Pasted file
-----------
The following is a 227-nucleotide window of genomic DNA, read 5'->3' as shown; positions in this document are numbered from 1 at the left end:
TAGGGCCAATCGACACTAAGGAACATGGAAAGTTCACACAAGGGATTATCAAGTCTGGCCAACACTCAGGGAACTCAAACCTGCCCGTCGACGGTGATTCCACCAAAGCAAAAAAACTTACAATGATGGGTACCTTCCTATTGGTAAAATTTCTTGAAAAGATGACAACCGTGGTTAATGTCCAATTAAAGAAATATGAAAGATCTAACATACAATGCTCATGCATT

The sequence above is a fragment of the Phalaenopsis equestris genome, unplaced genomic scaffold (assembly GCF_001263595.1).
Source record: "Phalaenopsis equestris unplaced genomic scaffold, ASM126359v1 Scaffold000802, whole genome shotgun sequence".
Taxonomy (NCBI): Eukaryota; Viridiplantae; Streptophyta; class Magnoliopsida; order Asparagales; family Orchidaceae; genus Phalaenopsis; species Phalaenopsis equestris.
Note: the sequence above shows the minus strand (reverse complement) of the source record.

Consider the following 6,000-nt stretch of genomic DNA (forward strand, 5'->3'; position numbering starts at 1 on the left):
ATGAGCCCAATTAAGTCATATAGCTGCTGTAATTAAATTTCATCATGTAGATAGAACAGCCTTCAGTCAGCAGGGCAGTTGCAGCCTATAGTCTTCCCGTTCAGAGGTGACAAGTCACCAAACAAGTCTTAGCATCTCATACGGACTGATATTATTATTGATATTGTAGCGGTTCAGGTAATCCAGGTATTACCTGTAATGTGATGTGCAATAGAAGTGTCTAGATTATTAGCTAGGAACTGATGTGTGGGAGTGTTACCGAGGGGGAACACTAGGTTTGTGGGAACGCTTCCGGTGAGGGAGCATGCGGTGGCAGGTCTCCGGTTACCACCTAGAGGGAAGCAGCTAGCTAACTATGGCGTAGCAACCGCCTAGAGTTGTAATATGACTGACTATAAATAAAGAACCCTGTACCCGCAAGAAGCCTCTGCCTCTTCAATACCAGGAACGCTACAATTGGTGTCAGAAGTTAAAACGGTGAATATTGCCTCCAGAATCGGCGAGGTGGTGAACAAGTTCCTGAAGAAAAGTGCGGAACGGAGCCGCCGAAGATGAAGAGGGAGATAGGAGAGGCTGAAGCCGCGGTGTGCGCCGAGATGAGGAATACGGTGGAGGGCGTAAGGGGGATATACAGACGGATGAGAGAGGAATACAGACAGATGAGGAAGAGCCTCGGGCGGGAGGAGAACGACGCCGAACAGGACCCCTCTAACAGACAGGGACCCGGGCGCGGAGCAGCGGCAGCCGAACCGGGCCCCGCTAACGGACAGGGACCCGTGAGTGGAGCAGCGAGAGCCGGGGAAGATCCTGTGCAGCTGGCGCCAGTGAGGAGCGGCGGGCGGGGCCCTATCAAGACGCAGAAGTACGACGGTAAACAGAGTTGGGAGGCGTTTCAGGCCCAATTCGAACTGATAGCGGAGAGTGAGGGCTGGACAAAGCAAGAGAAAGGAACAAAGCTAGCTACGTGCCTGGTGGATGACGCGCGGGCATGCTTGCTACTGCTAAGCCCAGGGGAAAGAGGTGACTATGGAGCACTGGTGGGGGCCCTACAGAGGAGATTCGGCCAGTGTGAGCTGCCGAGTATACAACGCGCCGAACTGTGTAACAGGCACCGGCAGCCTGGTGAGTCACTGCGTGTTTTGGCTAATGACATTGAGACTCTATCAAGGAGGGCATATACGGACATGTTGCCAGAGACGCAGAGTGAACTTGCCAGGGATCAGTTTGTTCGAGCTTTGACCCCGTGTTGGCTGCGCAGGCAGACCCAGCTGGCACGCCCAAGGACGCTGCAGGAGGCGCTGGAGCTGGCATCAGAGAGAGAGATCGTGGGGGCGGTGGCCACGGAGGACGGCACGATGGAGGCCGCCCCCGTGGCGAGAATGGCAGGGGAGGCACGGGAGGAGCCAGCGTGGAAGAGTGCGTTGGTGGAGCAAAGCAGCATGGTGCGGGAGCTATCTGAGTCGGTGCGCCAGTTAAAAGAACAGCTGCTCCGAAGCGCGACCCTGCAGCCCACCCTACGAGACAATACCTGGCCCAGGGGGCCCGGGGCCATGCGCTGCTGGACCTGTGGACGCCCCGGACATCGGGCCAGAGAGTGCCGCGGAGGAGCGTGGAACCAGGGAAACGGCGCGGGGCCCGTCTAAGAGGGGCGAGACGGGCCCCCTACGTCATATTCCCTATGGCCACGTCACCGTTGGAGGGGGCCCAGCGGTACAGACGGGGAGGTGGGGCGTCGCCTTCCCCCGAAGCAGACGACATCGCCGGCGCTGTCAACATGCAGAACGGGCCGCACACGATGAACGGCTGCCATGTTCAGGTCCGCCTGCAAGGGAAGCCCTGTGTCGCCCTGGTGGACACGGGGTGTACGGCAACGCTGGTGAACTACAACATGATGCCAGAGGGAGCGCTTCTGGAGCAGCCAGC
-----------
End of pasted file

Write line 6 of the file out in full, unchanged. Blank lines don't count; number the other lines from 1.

Note: the sequence above shows the minus strand (reverse complement) of the source record.